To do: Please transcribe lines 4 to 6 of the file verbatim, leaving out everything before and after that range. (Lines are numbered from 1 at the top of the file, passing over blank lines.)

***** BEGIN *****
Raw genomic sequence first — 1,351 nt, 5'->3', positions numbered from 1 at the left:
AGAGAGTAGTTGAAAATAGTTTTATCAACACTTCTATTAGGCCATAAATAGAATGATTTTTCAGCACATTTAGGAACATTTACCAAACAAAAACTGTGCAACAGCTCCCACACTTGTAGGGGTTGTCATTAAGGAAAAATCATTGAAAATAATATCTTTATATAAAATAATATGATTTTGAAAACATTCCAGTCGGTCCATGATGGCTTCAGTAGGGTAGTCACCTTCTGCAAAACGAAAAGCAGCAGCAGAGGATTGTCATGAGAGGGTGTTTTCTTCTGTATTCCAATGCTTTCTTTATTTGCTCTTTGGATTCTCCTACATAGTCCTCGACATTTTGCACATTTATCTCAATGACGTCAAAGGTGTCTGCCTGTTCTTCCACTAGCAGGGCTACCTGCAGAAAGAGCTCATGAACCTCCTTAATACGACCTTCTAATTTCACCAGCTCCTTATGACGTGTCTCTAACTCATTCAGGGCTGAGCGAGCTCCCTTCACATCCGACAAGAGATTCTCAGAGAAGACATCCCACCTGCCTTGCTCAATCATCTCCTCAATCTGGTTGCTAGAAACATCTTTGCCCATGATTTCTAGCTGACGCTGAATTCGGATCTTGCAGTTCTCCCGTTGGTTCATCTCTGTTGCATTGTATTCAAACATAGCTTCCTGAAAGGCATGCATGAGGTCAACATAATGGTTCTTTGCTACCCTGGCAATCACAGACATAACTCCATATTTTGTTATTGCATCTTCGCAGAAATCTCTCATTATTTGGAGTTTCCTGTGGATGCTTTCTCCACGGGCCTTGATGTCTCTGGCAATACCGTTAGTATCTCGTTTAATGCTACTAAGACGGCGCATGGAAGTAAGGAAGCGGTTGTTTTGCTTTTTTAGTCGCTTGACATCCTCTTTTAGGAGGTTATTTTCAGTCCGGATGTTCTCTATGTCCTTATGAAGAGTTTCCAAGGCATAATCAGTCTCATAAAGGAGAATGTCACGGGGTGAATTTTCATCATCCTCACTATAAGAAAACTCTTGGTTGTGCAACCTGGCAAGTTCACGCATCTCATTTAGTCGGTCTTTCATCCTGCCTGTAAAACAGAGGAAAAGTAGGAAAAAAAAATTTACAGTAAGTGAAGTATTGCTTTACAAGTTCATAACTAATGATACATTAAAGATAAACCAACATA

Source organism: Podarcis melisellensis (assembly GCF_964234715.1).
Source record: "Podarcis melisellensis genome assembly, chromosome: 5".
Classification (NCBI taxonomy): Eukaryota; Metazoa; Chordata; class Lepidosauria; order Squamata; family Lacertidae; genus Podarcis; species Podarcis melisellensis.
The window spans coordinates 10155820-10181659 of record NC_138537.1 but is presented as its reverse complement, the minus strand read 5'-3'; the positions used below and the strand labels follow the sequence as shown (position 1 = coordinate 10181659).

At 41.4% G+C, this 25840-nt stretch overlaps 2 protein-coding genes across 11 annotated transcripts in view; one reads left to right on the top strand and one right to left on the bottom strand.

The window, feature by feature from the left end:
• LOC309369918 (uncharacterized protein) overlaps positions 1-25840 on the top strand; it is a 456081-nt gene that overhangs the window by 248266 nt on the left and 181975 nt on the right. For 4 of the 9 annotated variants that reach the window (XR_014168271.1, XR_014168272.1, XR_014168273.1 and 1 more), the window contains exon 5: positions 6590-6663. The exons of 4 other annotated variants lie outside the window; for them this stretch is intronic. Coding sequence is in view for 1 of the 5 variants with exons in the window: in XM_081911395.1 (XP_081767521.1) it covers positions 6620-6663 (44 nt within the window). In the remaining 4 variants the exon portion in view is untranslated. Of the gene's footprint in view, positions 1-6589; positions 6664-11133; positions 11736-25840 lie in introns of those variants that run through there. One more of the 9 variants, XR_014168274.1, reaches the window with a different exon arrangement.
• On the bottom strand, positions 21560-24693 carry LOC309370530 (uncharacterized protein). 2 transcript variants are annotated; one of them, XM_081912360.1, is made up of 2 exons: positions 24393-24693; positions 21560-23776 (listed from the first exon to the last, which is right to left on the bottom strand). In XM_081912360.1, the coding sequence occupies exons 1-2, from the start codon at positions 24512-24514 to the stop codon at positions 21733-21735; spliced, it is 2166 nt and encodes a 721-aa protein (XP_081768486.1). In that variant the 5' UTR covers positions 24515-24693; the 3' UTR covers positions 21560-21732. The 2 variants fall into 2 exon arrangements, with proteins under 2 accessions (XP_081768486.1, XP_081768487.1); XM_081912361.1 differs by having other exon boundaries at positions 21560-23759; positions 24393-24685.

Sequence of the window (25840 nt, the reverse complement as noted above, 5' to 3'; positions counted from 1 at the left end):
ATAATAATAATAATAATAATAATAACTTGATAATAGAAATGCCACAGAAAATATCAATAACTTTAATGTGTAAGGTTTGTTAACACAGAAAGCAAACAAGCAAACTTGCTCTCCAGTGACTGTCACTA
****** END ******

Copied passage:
Source record: "Podarcis melisellensis genome assembly, chromosome: 5".
Classification (NCBI taxonomy): Eukaryota; Metazoa; Chordata; class Lepidosauria; order Squamata; family Lacertidae; genus Podarcis; species Podarcis melisellensis.
The window spans coordinates 10155820-10181659 of record NC_138537.1 but is presented as its reverse complement, the minus strand read 5'-3'; the positions used below and the strand labels follow the sequence as shown (position 1 = coordinate 10181659).